Trellis Tricks


 The functions of trellis in the garden are many and varied, which is why they are so popular in both expensive landscapes and cheaper garden designs.                                                         Study a Landscape Certificate at Home -RHS Level II Certificate in Garden Planning, Establishment and Maintenance    

Climbing Plants
The most common reason trellises are used is for training plants up structures to enable them to reach higher items such as pergolas, the tops of walls and arches. Plants are grown and trained over time till they cover the trellis or reach the required height. When used in this fashion the trellis doubles as a barrier wall and visual plant ‘display unit’. Flower colours, foliage textures and fragrances will be of prime importance for this type of trellis design.

Whether you cover your trellis with plants or use it as a decorative feature, in either case it will act like a screen. The panels can be used to improve privacy in your garden where required, for example around the spa pool. Alternatively, they can be positioned to restrict the view out of your garden, for example to block the view to a messy neighbour’s yard. Trellis screens are generally cheaper than wall constructions and in many cases more aesthetic.

Space Forming
Trellis structures can also be used to define specific areas within the garden. This serves to give the garden the illusion of space by producing individual ‘rooms’. These ‘rooms’ can create interest to an otherwise ordinary garden. Each of these ‘rooms’ can have a different theme, or can be used for a different function. For example, you might choose to have a recreational room, water pond room, bbq room, Thai garden room and so on.

Environmental Barriers

It is possible to use trellises to reduce wind velocity and intensity. A plant cover over the trellis will improve the barrier efficiency. However it needs to be strongly constructed if it is to resist very strong winds with a plant growing over it. Although minor, sound can also be reduced using a plant-covered trellis. One of the principles behind this is ‘out of sight, out of mind’. When a noise producing scene or source is obscured the sound itself seems to diminish.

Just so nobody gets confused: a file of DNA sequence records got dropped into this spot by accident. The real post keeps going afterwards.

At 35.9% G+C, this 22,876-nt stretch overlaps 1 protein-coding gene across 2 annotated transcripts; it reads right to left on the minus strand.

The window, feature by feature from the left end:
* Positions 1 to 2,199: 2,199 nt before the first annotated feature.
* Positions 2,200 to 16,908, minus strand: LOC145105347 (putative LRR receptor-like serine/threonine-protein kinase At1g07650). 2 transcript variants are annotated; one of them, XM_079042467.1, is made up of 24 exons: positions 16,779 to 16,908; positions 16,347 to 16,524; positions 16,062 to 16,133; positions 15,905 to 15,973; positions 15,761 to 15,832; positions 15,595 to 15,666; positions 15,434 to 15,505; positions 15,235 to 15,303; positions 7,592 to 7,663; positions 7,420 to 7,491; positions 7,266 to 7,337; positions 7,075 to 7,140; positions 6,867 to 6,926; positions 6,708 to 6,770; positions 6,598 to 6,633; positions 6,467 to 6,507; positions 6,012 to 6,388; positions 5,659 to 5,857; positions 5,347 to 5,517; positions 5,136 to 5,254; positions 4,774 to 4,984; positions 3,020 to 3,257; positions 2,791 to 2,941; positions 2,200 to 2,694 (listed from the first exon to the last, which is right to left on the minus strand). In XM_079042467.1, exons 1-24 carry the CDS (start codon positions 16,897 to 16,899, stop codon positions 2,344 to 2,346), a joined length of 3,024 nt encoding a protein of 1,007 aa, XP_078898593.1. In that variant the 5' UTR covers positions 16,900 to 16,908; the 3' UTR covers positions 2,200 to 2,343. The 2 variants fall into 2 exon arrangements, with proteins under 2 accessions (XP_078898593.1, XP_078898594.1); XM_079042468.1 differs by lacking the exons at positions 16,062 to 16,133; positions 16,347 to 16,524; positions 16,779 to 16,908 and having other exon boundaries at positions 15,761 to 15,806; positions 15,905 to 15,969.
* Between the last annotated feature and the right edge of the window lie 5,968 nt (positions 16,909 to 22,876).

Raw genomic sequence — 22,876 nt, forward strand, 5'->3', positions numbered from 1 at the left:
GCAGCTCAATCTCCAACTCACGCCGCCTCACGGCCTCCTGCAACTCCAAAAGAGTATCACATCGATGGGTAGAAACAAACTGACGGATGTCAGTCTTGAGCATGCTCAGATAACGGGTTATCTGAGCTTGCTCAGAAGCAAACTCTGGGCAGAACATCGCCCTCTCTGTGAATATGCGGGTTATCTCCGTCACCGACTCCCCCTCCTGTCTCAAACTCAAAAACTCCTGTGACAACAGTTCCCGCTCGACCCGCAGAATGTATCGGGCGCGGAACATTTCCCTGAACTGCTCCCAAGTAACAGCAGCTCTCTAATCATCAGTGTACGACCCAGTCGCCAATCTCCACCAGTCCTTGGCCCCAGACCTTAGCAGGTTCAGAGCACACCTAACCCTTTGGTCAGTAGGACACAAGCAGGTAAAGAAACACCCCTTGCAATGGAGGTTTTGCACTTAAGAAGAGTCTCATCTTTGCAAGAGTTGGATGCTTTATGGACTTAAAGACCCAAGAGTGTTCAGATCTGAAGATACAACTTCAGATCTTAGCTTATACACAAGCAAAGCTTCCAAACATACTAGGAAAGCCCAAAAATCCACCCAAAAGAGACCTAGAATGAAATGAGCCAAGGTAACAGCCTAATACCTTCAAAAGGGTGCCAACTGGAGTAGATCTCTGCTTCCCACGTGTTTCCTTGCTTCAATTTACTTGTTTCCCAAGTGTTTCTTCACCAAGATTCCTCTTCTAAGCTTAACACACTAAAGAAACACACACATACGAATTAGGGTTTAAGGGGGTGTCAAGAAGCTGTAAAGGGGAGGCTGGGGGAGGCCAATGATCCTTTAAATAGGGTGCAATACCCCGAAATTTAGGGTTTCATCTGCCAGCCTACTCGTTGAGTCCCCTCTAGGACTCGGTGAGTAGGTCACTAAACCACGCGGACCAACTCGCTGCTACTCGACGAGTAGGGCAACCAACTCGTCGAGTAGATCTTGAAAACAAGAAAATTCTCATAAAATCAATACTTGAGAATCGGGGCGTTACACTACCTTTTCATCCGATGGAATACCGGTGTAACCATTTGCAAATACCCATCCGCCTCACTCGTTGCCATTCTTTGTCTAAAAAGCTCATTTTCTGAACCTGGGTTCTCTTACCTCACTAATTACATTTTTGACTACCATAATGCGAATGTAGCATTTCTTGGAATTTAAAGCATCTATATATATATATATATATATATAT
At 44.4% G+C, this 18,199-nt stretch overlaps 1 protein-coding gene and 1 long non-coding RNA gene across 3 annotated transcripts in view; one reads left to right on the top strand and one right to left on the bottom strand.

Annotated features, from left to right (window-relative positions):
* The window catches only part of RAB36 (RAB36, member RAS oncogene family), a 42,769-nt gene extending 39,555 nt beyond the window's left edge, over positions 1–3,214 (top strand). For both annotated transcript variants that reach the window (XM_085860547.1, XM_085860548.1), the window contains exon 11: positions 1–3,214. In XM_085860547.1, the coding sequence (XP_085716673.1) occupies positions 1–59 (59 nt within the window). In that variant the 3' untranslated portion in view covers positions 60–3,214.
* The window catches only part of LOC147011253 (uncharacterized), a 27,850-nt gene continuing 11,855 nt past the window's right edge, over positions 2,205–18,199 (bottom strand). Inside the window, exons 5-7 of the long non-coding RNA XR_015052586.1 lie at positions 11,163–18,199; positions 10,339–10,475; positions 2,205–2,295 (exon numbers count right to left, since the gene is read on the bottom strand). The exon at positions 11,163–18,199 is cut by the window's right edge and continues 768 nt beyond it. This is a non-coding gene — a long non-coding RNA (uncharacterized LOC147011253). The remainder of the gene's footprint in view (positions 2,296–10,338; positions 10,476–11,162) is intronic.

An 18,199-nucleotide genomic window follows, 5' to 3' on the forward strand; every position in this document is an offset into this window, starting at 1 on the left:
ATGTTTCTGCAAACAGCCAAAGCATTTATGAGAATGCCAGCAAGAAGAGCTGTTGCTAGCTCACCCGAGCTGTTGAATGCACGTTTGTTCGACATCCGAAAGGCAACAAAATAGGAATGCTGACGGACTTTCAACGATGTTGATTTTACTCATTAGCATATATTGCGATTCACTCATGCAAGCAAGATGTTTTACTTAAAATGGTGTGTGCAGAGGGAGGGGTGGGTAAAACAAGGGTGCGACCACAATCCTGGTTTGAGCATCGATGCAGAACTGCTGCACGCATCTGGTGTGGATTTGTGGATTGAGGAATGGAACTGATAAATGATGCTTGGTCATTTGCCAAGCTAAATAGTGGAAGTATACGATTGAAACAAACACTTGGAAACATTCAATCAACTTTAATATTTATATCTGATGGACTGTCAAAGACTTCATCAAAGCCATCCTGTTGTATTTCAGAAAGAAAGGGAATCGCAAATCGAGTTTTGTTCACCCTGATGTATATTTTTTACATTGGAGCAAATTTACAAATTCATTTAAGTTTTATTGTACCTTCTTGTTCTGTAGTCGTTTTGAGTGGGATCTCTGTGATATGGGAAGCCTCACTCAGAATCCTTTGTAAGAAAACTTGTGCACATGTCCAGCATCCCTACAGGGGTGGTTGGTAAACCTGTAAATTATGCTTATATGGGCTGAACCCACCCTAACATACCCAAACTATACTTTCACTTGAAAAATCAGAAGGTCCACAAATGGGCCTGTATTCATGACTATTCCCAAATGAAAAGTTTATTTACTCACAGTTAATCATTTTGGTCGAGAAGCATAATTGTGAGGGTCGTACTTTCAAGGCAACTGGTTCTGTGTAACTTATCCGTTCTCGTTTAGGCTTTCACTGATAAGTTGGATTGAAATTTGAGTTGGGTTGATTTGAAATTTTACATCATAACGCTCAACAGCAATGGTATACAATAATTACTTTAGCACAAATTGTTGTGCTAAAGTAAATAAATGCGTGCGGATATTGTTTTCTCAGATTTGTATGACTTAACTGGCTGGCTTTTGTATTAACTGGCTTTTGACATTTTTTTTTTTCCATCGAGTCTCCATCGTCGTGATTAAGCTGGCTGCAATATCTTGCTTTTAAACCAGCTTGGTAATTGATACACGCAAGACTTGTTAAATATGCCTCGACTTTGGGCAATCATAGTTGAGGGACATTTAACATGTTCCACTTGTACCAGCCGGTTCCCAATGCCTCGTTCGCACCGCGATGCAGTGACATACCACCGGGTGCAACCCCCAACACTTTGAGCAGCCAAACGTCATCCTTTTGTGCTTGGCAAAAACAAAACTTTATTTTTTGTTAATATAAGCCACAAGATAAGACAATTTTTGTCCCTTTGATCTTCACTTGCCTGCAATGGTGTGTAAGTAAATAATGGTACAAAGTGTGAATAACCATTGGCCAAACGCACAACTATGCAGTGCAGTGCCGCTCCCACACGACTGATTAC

Another purpose of trellis is as a physical barrier to humans and animals. Once erected, a trellis will inhibit adults, children and many animals from passing through that area. A trellis or series of trellises may be used to alter access routes through the yard. They can be used to keep people and animals either in or out of an area.

Just as trellis has many uses, it can also be installed in many different ways. It is often created as a free-standing fence erected between two upright posts. The trellis panels may be full length, or they may form a capping on top of a solid fence. Similarly, trellis panels are often used to give height and privacy to the tops of garden walls.
It can also be used to create elaborate sides to a pergola, covered verandah, garden arches, gazebo or to decorate many other garden furnishings and structures.
While most trellis is timber it is possible to get trellis made from fibro cement and plastic type materials. These materials have the advantage of not rotting, although they do not have the same aesthetic affect found with timber. The criss cross lattice like pattern may be square or diamond patterned.